Business Start-Up and Support for All

By Mark Pond, MILS

Mark PondBusiness ownership. Entrepreneurship. Economic Development. Intergenerational accumulation of wealth. Public libraries. The relationships between these may be apparent for some items on the list, less so for others. As the Business Research Librarian for the Spokane Public library, my job is to help draw those connections for you. But before we get to that, a quick discussion about how wealth can be built in our communities.

Historically, home ownership has been a relatively predictable path to growing wealth over time. Home ownership has the added benefit of being a form of wealth that can often be handed down to an upcoming generation. As housing prices have skyrocketed over the past three years, that avenue has increasingly moved beyond the reach of many in our communities.
While access to higher education has often been spotty and unequal at best, a college degree was, typically, a fairly predictable path toward building wealth over time. With college costs spiraling upward, the ability to emerge with a degree while avoiding crippling debt is a rarity.

That leaves entrepreneurship as another one of the legs on the stool of building intergenerational, community wealth.

If you’re thinking, “Well, what about a job?”, I’m certainly not downplaying a solid working career as a noble path. America was built by the working class. The arc of being a teacher, or a plumber, or a mental health worker or – ahem – a librarian, is more than a respectable approach to earning a living. The hitch is that once a worker stops working (and, with any luck, draws a living wage-level retirement and pension) that money doesn’t continue flowing to the next generation. The youngsters must start from scratch.

So…business ownership. Let’s chat about that. A challenge to owning a business – setting aside any financial risks for the moment – is that there are several hats a business owner must wear (management, HR, accounting, marketing, legal, IT, sales, compliance, logistics, etc.) and it can be hard to not only do all of those things well, but to even know what topic needs what amount of attention at what time. Altogether, it can be a hard slog, with multiple opportunities to mess things up along the way. But if done well, it’s a way to build something that can increase in value over time and be handed off to an upcoming generation.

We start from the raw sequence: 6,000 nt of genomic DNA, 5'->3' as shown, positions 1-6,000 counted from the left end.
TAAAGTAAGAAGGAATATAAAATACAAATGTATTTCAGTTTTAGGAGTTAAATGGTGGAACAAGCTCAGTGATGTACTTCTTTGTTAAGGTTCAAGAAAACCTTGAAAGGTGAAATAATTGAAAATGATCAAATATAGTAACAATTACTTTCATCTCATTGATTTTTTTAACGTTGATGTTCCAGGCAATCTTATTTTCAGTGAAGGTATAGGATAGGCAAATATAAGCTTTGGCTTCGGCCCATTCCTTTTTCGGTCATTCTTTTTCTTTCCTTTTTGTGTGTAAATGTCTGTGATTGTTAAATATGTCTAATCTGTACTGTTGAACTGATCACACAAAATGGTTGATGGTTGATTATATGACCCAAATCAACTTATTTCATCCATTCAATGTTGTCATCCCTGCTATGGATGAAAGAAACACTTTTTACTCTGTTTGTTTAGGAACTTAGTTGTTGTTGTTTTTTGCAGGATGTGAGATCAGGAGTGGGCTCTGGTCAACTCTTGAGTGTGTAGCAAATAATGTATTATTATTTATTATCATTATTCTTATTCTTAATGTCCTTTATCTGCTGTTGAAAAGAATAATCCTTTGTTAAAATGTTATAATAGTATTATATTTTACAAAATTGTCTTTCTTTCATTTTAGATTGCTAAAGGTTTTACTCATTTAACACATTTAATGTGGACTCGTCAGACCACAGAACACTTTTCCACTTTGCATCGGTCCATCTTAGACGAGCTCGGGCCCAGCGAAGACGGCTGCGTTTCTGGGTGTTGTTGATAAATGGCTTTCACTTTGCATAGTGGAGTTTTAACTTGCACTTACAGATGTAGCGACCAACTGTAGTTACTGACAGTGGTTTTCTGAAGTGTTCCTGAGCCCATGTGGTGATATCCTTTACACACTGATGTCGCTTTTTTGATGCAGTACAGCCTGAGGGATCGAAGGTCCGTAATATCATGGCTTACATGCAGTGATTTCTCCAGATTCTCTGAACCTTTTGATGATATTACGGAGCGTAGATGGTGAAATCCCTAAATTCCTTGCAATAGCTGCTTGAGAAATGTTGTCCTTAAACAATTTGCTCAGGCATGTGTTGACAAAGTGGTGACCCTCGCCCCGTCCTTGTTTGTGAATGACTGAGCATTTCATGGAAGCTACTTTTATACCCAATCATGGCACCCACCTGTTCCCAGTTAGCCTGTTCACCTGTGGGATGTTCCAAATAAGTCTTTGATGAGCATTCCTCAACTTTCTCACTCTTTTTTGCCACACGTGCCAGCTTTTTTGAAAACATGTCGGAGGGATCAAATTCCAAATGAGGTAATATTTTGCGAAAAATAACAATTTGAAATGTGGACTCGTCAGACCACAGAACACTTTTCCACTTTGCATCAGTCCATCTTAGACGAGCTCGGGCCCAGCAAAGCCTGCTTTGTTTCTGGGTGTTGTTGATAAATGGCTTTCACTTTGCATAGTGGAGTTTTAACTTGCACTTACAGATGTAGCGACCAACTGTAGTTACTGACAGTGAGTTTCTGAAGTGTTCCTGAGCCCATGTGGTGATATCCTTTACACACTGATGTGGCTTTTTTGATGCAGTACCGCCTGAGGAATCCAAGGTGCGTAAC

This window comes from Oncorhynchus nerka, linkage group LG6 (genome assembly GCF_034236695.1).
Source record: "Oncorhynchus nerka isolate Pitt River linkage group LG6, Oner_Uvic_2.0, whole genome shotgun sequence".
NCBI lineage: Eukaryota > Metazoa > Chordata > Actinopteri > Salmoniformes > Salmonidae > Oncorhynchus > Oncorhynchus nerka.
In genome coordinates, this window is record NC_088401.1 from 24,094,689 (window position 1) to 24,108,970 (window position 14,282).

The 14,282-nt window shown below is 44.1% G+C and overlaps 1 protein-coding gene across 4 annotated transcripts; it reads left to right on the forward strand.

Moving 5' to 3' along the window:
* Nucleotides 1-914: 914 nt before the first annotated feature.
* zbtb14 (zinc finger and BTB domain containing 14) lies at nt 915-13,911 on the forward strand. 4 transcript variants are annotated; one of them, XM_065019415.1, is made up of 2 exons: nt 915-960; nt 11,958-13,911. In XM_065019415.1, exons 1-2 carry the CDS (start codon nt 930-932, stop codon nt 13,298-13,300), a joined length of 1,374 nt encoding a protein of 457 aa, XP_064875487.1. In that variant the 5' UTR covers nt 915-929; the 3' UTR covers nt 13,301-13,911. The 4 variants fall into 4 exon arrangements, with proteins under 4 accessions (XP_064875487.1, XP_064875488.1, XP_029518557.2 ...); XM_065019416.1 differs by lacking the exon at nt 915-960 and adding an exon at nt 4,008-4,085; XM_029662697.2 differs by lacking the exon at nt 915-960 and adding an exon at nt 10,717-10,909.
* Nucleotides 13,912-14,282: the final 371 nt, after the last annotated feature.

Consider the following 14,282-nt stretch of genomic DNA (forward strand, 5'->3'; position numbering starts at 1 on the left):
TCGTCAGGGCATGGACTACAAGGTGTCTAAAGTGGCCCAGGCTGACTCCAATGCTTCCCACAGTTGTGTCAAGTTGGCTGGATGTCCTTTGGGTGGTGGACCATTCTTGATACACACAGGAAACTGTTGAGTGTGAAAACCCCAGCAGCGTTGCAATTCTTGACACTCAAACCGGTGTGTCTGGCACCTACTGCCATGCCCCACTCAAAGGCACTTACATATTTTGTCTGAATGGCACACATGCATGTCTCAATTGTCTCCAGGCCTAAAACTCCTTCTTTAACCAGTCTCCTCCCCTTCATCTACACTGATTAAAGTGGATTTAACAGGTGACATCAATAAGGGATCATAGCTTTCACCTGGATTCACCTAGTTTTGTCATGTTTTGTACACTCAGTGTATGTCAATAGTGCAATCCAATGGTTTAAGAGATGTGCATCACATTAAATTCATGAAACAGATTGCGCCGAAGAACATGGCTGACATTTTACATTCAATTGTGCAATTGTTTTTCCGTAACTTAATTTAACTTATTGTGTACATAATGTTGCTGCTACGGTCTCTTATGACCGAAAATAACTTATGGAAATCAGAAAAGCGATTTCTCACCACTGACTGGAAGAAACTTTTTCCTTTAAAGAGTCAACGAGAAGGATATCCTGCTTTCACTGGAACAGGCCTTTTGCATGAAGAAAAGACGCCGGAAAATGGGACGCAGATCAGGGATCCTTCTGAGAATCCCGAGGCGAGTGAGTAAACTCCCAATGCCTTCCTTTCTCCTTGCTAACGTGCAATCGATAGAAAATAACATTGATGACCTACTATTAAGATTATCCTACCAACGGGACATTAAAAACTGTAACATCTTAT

The reassuring thing about business ownership is that, with the right guidance and access to expertise, business owners can find ways to minimize their risk, get training on the skills they need, and then be able to outsource those tasks that feel like a crushing burden or that are cost effective to do so.

So, what is one way to reduce that scope of risks for business owners and startups? Enter public libraries.

Public libraries, often overlooked in discussions of entrepreneurship, have a unique role to play in fostering business development. Libraries can be ideally positioned to provide support, resources, and a sense of community to budding entrepreneurs. Here are some reasons why public libraries are uniquely suited to promote entrepreneurship:

Accessibility and Inclusivity: